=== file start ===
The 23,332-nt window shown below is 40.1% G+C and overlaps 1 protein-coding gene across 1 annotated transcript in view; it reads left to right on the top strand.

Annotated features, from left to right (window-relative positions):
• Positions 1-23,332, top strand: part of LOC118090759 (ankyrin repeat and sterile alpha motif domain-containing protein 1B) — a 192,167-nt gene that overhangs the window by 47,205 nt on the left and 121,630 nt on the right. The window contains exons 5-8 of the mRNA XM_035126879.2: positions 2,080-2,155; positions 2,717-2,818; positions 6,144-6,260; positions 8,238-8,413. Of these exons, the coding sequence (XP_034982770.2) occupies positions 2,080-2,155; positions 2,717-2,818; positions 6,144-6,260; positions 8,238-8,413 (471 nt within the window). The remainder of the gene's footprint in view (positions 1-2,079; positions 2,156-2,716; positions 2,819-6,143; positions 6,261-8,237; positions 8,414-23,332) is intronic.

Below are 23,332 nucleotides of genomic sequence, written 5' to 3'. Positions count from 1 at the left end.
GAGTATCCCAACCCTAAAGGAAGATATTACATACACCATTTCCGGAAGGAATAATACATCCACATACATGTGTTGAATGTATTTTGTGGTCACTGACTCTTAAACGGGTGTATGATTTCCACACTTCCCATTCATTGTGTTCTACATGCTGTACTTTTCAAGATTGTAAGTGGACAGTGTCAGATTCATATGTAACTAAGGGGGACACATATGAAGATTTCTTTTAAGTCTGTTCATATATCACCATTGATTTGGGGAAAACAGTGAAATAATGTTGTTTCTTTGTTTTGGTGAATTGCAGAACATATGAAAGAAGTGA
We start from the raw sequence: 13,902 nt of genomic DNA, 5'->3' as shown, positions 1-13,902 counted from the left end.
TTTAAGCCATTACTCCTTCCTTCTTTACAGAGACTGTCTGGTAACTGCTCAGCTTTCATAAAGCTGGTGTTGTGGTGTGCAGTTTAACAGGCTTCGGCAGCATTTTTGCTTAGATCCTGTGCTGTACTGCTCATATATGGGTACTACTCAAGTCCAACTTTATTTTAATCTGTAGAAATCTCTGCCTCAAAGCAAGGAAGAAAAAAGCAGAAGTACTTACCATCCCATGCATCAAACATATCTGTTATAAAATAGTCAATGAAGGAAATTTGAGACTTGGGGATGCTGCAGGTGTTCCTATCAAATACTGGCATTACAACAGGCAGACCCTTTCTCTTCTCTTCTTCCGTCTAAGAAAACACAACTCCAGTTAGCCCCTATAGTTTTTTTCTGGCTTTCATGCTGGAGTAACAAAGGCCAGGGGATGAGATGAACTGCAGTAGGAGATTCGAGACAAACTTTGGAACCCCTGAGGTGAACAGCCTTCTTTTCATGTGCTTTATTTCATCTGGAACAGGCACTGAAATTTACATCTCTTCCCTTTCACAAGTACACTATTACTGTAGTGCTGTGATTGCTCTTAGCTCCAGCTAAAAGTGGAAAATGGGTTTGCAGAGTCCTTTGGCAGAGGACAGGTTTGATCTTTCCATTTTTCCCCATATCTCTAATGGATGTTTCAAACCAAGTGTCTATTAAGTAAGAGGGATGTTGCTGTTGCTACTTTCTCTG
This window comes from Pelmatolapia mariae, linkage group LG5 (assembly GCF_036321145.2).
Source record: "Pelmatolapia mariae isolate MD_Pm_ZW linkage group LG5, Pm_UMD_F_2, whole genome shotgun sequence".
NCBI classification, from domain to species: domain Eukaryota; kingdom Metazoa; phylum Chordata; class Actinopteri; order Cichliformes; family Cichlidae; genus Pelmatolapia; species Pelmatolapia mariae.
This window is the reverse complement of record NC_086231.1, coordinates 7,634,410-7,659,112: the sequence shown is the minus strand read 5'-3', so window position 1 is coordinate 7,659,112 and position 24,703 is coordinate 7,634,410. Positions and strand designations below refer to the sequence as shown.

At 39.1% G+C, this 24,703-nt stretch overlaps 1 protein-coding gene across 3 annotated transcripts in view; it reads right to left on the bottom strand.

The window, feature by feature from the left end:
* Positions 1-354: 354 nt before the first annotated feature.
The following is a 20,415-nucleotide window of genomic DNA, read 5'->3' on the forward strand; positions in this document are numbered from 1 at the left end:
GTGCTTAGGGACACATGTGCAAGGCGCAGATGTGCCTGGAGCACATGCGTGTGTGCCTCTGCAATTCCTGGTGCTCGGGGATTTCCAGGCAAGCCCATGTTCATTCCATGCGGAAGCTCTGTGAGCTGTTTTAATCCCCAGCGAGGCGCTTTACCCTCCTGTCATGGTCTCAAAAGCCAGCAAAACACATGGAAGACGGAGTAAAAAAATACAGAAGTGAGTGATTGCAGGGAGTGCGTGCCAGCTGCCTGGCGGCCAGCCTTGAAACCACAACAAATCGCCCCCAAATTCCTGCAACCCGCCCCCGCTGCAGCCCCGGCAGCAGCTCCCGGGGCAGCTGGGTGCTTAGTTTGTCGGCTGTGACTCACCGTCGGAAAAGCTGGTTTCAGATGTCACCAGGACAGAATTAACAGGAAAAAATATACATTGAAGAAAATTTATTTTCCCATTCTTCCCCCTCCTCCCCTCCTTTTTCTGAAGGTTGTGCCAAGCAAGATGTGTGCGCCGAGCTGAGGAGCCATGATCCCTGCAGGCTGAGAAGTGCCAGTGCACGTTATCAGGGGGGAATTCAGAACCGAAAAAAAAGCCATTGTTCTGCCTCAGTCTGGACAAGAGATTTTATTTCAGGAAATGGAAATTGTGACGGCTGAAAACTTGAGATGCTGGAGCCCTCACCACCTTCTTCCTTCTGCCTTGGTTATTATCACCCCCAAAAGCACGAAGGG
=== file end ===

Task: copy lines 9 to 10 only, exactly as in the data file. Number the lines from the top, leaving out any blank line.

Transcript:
Source record: "Pelmatolapia mariae isolate MD_Pm_ZW linkage group LG5, Pm_UMD_F_2, whole genome shotgun sequence".
NCBI classification, from domain to species: domain Eukaryota; kingdom Metazoa; phylum Chordata; class Actinopteri; order Cichliformes; family Cichlidae; genus Pelmatolapia; species Pelmatolapia mariae.